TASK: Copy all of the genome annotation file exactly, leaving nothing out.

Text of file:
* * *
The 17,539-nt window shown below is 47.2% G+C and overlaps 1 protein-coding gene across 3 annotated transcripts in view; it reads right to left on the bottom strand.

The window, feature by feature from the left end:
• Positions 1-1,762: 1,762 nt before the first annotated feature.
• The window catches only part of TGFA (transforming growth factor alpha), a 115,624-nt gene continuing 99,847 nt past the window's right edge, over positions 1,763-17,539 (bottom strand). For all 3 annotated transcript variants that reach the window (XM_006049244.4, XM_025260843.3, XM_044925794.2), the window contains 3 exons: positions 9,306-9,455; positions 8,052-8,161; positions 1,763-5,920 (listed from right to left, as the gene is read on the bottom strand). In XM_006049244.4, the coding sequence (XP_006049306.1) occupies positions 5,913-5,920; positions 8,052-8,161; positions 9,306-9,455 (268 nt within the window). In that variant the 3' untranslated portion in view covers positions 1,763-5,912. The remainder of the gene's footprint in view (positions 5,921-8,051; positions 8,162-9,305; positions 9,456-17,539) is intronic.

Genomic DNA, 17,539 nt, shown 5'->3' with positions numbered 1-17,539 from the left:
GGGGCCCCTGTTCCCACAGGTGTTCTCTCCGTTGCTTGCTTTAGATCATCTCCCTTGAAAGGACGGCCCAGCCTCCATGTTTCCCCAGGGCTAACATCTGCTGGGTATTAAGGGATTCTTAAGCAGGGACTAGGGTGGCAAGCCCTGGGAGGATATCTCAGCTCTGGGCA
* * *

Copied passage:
The 17,539-nt window shown below is 47.2% G+C and overlaps 1 protein-coding gene across 3 annotated transcripts in view; it reads right to left on the bottom strand.

The window, feature by feature from the left end:
• Positions 1-1,762: 1,762 nt before the first annotated feature.
• The window catches only part of TGFA (transforming growth factor alpha), a 115,624-nt gene continuing 99,847 nt past the window's right edge, over positions 1,763-17,539 (bottom strand). For all 3 annotated transcript variants that reach the window (XM_006049244.4, XM_025260843.3, XM_044925794.2), the window contains 3 exons: positions 9,306-9,455; positions 8,052-8,161; positions 1,763-5,920 (listed from right to left, as the gene is read on the bottom strand). In XM_006049244.4, the coding sequence (XP_006049306.1) occupies positions 5,913-5,920; positions 8,052-8,161; positions 9,306-9,455 (268 nt within the window). In that variant the 3' untranslated portion in view covers positions 1,763-5,912. The remainder of the gene's footprint in view (positions 5,921-8,051; positions 8,162-9,305; positions 9,456-17,539) is intronic.

Genomic DNA, 17,539 nt, shown 5'->3' with positions numbered 1-17,539 from the left:
GGGGCCCCTGTTCCCACAGGTGTTCTCTCCGTTGCTTGCTTTAGATCATCTCCCTTGAAAGGACGGCCCAGCCTCCATGTTTCCCCAGGGCTAACATCTGCTGGGTATTAAGGGATTCTTAAGCAGGGACTAGGGTGGCAAGCCCTGGGAGGATATCTCAGCTCTGGGCA